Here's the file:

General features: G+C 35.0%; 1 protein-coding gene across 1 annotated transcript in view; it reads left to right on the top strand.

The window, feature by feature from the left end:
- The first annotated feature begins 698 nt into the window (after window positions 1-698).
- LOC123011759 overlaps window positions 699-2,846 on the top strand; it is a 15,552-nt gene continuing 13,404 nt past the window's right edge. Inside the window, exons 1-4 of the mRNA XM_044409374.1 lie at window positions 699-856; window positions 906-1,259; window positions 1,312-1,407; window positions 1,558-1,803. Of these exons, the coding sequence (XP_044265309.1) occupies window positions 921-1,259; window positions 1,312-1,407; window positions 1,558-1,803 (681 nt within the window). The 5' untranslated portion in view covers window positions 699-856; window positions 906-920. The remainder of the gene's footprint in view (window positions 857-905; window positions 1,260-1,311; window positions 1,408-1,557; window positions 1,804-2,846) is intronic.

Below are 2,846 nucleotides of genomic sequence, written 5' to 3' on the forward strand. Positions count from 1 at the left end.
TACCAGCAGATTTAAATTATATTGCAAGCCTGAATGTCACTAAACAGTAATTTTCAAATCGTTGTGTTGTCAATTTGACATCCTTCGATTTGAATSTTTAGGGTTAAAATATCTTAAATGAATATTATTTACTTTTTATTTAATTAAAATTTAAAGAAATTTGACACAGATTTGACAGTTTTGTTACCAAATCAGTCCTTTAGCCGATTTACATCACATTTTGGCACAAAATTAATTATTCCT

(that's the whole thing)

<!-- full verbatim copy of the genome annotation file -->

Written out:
General features: G+C 35.0%; 1 protein-coding gene across 1 annotated transcript in view; it reads left to right on the top strand.

The window, feature by feature from the left end:
- The first annotated feature begins 698 nt into the window (after window positions 1-698).
- LOC123011759 overlaps window positions 699-2,846 on the top strand; it is a 15,552-nt gene continuing 13,404 nt past the window's right edge. Inside the window, exons 1-4 of the mRNA XM_044409374.1 lie at window positions 699-856; window positions 906-1,259; window positions 1,312-1,407; window positions 1,558-1,803. Of these exons, the coding sequence (XP_044265309.1) occupies window positions 921-1,259; window positions 1,312-1,407; window positions 1,558-1,803 (681 nt within the window). The 5' untranslated portion in view covers window positions 699-856; window positions 906-920. The remainder of the gene's footprint in view (window positions 857-905; window positions 1,260-1,311; window positions 1,408-1,557; window positions 1,804-2,846) is intronic.

Below are 2,846 nucleotides of genomic sequence, written 5' to 3' on the forward strand. Positions count from 1 at the left end.
TACCAGCAGATTTAAATTATATTGCAAGCCTGAATGTCACTAAACAGTAATTTTCAAATCGTTGTGTTGTCAATTTGACATCCTTCGATTTGAATSTTTAGGGTTAAAATATCTTAAATGAATATTATTTACTTTTTATTTAATTAAAATTTAAAGAAATTTGACACAGATTTGACAGTTTTGTTACCAAATCAGTCCTTTAGCCGATTTACATCACATTTTGGCACAAAATTAATTATTCCT